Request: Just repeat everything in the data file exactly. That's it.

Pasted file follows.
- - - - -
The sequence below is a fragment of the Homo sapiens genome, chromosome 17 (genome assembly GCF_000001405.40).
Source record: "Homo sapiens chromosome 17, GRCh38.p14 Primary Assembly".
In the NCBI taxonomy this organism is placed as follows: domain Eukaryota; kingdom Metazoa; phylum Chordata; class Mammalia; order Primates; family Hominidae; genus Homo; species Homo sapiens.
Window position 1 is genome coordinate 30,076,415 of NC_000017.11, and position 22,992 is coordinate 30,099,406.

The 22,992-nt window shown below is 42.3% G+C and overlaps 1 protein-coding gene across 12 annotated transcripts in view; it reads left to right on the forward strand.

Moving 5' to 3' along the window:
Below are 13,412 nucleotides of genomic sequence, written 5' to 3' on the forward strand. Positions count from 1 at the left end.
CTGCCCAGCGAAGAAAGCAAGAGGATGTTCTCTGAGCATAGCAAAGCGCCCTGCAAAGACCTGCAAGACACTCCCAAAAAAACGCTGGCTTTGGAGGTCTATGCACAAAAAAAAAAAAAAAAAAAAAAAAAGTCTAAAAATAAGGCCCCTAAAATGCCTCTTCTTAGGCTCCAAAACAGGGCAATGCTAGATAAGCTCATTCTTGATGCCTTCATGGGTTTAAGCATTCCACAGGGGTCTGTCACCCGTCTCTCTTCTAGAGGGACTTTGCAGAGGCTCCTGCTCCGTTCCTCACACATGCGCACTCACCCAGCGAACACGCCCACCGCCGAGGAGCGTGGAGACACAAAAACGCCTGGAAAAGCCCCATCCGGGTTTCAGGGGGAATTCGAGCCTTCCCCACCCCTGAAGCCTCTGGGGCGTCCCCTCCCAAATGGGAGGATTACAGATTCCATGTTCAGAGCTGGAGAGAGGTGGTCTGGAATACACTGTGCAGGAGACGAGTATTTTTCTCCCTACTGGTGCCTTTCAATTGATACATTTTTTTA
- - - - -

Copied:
The sequence below is a fragment of the Homo sapiens genome, chromosome 17 (genome assembly GCF_000001405.40).
Source record: "Homo sapiens chromosome 17, GRCh38.p14 Primary Assembly".
In the NCBI taxonomy this organism is placed as follows: domain Eukaryota; kingdom Metazoa; phylum Chordata; class Mammalia; order Primates; family Hominidae; genus Homo; species Homo sapiens.
Window position 1 is genome coordinate 30,076,415 of NC_000017.11, and position 22,992 is coordinate 30,099,406.

The 22,992-nt window shown below is 42.3% G+C and overlaps 1 protein-coding gene across 12 annotated transcripts in view; it reads left to right on the forward strand.

Moving 5' to 3' along the window:
Below are 13,412 nucleotides of genomic sequence, written 5' to 3' on the forward strand. Positions count from 1 at the left end.
CTGCCCAGCGAAGAAAGCAAGAGGATGTTCTCTGAGCATAGCAAAGCGCCCTGCAAAGACCTGCAAGACACTCCCAAAAAAACGCTGGCTTTGGAGGTCTATGCACAAAAAAAAAAAAAAAAAAAAAAAAAGTCTAAAAATAAGGCCCCTAAAATGCCTCTTCTTAGGCTCCAAAACAGGGCAATGCTAGATAAGCTCATTCTTGATGCCTTCATGGGTTTAAGCATTCCACAGGGGTCTGTCACCCGTCTCTCTTCTAGAGGGACTTTGCAGAGGCTCCTGCTCCGTTCCTCACACATGCGCACTCACCCAGCGAACACGCCCACCGCCGAGGAGCGTGGAGACACAAAAACGCCTGGAAAAGCCCCATCCGGGTTTCAGGGGGAATTCGAGCCTTCCCCACCCCTGAAGCCTCTGGGGCGTCCCCTCCCAAATGGGAGGATTACAGATTCCATGTTCAGAGCTGGAGAGAGGTGGTCTGGAATACACTGTGCAGGAGACGAGTATTTTTCTCCCTACTGGTGCCTTTCAATTGATACATTTTTTTA